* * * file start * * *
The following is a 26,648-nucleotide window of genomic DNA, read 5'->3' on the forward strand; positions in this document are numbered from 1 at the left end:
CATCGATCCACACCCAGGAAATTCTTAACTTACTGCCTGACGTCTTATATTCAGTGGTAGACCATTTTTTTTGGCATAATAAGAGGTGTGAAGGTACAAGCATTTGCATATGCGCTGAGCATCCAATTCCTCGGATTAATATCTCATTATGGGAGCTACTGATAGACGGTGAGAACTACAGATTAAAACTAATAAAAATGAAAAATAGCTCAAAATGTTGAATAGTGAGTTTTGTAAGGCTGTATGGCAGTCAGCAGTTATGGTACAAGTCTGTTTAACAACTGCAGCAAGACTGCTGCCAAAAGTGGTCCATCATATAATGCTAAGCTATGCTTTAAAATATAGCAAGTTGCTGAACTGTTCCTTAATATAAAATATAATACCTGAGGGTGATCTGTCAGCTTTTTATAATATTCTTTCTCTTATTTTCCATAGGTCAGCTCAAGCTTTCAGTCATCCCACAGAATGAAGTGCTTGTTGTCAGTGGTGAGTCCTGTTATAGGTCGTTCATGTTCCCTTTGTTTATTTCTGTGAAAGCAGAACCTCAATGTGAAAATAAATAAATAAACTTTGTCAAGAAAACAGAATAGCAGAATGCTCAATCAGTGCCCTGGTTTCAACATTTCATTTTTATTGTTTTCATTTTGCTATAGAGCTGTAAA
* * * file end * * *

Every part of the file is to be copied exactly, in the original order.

The following is a 26,648-nucleotide window of genomic DNA, read 5'->3' on the forward strand; positions in this document are numbered from 1 at the left end:
CATCGATCCACACCCAGGAAATTCTTAACTTACTGCCTGACGTCTTATATTCAGTGGTAGACCATTTTTTTTGGCATAATAAGAGGTGTGAAGGTACAAGCATTTGCATATGCGCTGAGCATCCAATTCCTCGGATTAATATCTCATTATGGGAGCTACTGATAGACGGTGAGAACTACAGATTAAAACTAATAAAAATGAAAAATAGCTCAAAATGTTGAATAGTGAGTTTTGTAAGGCTGTATGGCAGTCAGCAGTTATGGTACAAGTCTGTTTAACAACTGCAGCAAGACTGCTGCCAAAAGTGGTCCATCATATAATGCTAAGCTATGCTTTAAAATATAGCAAGTTGCTGAACTGTTCCTTAATATAAAATATAATACCTGAGGGTGATCTGTCAGCTTTTTATAATATTCTTTCTCTTATTTTCCATAGGTCAGCTCAAGCTTTCAGTCATCCCACAGAATGAAGTGCTTGTTGTCAGTGGTGAGTCCTGTTATAGGTCGTTCATGTTCCCTTTGTTTATTTCTGTGAAAGCAGAACCTCAATGTGAAAATAAATAAATAAACTTTGTCAAGAAAACAGAATAGCAGAATGCTCAATCAGTGCCCTGGTTTCAACATTTCATTTTTATTGTTTTCATTTTGCTATAGAGCTGTAAA